Update: Watch the video and view the slides.
Update: Snapshots from the seminar
October 2, 2018
Akshata Patel, who’s working on an MS in data science at Columbia University, said the presentation gave her ideas on how to create better tables for her own research papers. She said she was impressed by the extensive work Elsevier has done in analyzing the large number of papers on particular topics and also by the Chrome extension they developed to that enables publishers to correct their tables and easily integrate it to the databases maintained by Elsevier. She especially liked the interactive world map of plastics in the oceans from an oceanography paper.
“You could understand the gist of the paper with a single view,” she explained.
Afterwards, Simran Lamba, an NLP data scientist for Revelio Labs who recently received her MS in data science from Columbia University, asked Ron Daniel what kind of natural language processing his team uses to find relationships between entities. For her own work, she wants to use NLP to create vector representations of words. When embedded into articles, these word vectors can map semantic relationships among articles.
On Wednesday, September 26, three of Elsevier's data science experts will present as part of Columbia University's Data Science Institute Industry-Innovation Seminar series, known as I3. The presenters are from Elsevier Labs, an advanced technology and R&D group within Elsevier that concentrates on smart content and on the future of scholarly communications.
The seminar is from 5 to 6 pm EDT at Columbia University, followed by a reception. Dr. Ron Daniel, Director of Elsevier Labs, describes the presentation, titled Semi-automated exploration and extraction of data in scientific tables:
"Most of the experimental results reported in scientific articles, and recorded in databases or in supplements to the article, are provided in tables. Unfortunately, the amazing recent progress in natural language understanding is of little help if we want to automatically understand those tables. Tables are, after all, not your grandmother’s natural language. Despite this, we believe significant progress can be made towards the goal of combining tables of related information into larger sets that can be analyzed, visualized, understood, and used as the basis for decisions.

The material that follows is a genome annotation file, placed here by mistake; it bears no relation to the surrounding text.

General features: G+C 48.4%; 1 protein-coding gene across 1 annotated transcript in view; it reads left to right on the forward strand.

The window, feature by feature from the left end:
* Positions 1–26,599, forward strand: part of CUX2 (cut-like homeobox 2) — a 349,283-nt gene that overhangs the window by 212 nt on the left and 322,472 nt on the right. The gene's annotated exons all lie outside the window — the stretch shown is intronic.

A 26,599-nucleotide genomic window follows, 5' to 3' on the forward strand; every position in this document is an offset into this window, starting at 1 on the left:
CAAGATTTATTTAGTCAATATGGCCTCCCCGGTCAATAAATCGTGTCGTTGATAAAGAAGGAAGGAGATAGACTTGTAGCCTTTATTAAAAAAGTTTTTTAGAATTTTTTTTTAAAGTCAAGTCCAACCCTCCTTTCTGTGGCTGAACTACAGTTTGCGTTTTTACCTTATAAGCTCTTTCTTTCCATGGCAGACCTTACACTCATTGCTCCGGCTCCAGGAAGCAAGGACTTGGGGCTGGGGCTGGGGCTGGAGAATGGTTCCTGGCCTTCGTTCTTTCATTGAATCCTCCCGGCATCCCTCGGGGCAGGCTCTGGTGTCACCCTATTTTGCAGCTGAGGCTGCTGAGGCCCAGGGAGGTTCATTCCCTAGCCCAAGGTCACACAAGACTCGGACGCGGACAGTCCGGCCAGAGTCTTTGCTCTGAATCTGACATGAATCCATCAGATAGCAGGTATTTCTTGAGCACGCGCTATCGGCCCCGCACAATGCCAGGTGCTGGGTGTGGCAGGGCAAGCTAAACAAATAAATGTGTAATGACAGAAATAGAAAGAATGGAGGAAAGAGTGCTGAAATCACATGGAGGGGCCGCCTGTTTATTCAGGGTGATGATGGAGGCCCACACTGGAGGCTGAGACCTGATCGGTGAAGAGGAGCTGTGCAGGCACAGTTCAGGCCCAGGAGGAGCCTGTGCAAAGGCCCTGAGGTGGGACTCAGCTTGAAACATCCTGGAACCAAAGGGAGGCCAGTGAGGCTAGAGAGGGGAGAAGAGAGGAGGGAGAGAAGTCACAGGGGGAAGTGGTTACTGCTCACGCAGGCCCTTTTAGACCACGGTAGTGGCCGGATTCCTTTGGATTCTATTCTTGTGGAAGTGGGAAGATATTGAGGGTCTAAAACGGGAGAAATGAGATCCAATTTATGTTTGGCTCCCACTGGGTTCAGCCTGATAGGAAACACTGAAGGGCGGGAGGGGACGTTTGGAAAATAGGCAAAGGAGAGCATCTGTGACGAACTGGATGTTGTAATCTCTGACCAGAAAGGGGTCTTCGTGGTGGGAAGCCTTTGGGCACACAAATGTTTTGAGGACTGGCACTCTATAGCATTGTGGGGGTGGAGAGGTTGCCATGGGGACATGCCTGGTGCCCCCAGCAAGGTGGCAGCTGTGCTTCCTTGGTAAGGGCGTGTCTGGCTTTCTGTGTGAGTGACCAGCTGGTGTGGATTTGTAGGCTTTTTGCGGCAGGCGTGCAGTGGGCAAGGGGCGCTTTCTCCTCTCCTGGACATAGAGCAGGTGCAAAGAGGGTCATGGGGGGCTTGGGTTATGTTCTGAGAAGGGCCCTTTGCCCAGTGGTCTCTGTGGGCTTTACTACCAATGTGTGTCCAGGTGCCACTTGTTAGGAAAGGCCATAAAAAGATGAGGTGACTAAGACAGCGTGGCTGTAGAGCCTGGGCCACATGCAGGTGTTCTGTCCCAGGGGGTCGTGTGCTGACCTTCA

"Elsevier Labs is prototyping tools to help guide people in the exploration of tables from many articles and the extraction and merging of the data they contain. This talk will show examples of what has been accomplished by manually merging such data. With those as examples of the desired outcomes, we will describe our experiments to duplicate such examples, the work flow in which they operate, and our most recent results."
Watch the livestream — or attend in person
Presentation: Semi-automated exploration and extraction of data in scientific tables, with Elsevier Labs
When: Wednesday, Sept. 26, from 5 to 6 EDT, followed by a 30-minute reception
Where: Columbia University's Davis Auditorium, Room 412 on the fourth floor of Shapiro CEPSR, 530 W. 120 Street, New York City
Online: Watch the livestream here
Dr. Ron Daniel is the Director of Elsevier Labs. Educated as an electrical engineer, Ron has done extensive work on metadata standards such as the Dublin Core, RDF, and PRISM. Before joining Elsevier in 2010, he worked at a startup that was acquired for its automatic classification technology, and consulted on taxonomy and information management issues for nine years. Ron received his PhD in Electrical Engineering from Oklahoma State University and was a postdoctoral researcher at Cambridge University and the Los Alamos National Laboratory. Ron is bemused by the way technology reincarnates itself, specifically in the way that parallel implementations of neural networks for machine vision are currently in vogue, just as they were 30 years ago when he was working on them in grad school.
Corey Harper is a data scientist and Technology Research Director for Elsevier Labs. He spent nearly 15 years building digital libraries, administering library systems, and managing library metadata. He has held metadata librarian positions at both New York University and the University of Oregon, where his research focused on linked data, digital repositories, and library discovery. His current research interests include natural language processing, machine learning, predictive analytics, and data visualization with applications toward issues around research communications. In addition, he is involved in both the Digital Public Library of America (DPLA) and code4libcommunities. Corey has an MBA from NYU's Stern School of Business and an MSLS from the University of North Carolina.
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